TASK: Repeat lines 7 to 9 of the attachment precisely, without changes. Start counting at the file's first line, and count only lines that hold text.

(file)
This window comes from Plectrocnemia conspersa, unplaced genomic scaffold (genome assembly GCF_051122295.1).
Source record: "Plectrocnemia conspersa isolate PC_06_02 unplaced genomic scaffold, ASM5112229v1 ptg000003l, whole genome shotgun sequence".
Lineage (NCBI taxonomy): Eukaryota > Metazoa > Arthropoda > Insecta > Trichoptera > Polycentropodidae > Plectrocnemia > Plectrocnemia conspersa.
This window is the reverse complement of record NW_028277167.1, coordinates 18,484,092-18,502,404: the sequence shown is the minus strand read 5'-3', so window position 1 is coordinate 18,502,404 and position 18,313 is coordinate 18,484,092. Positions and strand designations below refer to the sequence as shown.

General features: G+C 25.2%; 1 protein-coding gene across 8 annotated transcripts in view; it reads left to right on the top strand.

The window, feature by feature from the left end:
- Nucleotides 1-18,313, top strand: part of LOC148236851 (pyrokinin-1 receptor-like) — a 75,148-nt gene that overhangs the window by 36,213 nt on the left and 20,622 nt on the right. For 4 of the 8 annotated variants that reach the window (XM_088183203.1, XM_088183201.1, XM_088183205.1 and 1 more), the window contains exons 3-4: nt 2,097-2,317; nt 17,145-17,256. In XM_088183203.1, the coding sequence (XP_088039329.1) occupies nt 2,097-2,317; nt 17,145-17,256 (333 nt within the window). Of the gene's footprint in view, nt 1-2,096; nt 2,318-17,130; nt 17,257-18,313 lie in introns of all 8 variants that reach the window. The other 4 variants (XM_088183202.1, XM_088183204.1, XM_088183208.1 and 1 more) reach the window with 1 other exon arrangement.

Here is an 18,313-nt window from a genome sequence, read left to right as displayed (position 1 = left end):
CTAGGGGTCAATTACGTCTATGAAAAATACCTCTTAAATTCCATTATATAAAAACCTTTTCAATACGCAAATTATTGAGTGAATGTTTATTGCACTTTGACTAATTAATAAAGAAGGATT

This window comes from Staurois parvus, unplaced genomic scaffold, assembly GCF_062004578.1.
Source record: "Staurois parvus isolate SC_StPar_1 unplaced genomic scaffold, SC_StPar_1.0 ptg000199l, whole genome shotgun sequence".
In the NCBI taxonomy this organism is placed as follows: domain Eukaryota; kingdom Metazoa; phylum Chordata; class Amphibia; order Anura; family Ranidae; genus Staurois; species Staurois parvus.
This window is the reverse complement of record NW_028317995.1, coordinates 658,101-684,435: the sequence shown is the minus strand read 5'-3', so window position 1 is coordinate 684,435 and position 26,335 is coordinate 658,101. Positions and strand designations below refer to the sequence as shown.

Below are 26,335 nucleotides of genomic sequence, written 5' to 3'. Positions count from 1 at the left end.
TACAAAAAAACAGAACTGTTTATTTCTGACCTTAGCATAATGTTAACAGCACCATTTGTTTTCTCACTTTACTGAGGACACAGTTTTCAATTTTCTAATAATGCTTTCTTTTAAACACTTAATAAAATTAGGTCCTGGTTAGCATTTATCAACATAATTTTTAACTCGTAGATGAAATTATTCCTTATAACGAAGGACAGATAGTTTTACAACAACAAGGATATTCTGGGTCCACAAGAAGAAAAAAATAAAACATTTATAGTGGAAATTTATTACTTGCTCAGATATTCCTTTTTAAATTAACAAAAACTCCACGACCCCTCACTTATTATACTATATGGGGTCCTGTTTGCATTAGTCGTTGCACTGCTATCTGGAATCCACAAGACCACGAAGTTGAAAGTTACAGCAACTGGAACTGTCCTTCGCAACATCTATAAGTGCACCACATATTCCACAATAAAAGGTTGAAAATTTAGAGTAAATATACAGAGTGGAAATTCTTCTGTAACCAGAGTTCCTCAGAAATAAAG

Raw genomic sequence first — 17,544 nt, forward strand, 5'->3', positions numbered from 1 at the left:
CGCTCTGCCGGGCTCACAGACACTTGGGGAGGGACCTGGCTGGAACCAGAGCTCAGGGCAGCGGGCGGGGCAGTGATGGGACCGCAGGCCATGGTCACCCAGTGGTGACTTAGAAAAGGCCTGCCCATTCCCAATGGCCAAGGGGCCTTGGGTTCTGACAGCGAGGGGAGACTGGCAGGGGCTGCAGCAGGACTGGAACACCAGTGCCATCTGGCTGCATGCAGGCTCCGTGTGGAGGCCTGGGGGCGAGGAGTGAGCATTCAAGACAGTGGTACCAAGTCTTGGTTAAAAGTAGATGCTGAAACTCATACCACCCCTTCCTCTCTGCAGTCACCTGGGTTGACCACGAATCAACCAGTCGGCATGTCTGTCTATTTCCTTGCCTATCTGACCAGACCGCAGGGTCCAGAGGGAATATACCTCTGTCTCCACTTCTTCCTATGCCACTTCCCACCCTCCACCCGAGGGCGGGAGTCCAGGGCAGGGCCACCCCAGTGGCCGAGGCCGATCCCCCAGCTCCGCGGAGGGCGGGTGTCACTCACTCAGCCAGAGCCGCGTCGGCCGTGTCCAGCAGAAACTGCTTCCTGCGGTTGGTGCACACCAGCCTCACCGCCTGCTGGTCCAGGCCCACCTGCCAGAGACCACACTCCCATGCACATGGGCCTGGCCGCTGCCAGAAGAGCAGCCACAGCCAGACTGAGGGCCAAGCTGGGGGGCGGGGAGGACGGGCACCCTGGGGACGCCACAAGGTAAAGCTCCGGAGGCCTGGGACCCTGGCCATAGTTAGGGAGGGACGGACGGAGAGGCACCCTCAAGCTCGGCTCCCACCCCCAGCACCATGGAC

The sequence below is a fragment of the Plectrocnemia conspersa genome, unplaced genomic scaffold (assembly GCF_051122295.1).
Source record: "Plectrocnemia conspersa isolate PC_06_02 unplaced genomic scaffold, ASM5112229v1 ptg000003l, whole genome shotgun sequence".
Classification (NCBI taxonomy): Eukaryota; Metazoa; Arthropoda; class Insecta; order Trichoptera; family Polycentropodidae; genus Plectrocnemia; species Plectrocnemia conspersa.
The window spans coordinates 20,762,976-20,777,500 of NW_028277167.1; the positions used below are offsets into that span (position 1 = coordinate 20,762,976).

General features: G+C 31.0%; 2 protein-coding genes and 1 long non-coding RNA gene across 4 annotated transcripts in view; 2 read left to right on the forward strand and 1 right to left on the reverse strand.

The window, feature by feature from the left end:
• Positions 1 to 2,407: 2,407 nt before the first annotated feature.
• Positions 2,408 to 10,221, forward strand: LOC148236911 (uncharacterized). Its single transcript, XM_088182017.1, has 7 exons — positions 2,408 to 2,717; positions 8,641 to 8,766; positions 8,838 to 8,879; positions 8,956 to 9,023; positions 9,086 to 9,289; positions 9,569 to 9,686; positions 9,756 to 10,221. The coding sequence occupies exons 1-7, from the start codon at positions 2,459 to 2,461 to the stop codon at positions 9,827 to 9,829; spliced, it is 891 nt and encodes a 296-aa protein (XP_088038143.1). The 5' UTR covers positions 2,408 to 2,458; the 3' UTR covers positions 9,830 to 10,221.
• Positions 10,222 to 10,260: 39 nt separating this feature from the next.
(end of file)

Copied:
- Nucleotides 1-18,313, top strand: part of LOC148236851 (pyrokinin-1 receptor-like) — a 75,148-nt gene that overhangs the window by 36,213 nt on the left and 20,622 nt on the right. For 4 of the 8 annotated variants that reach the window (XM_088183203.1, XM_088183201.1, XM_088183205.1 and 1 more), the window contains exons 3-4: nt 2,097-2,317; nt 17,145-17,256. In XM_088183203.1, the coding sequence (XP_088039329.1) occupies nt 2,097-2,317; nt 17,145-17,256 (333 nt within the window). Of the gene's footprint in view, nt 1-2,096; nt 2,318-17,130; nt 17,257-18,313 lie in introns of all 8 variants that reach the window. The other 4 variants (XM_088183202.1, XM_088183204.1, XM_088183208.1 and 1 more) reach the window with 1 other exon arrangement.

Here is an 18,313-nt window from a genome sequence, read left to right as displayed (position 1 = left end):
CTAGGGGTCAATTACGTCTATGAAAAATACCTCTTAAATTCCATTATATAAAAACCTTTTCAATACGCAAATTATTGAGTGAATGTTTATTGCACTTTGACTAATTAATAAAGAAGGATT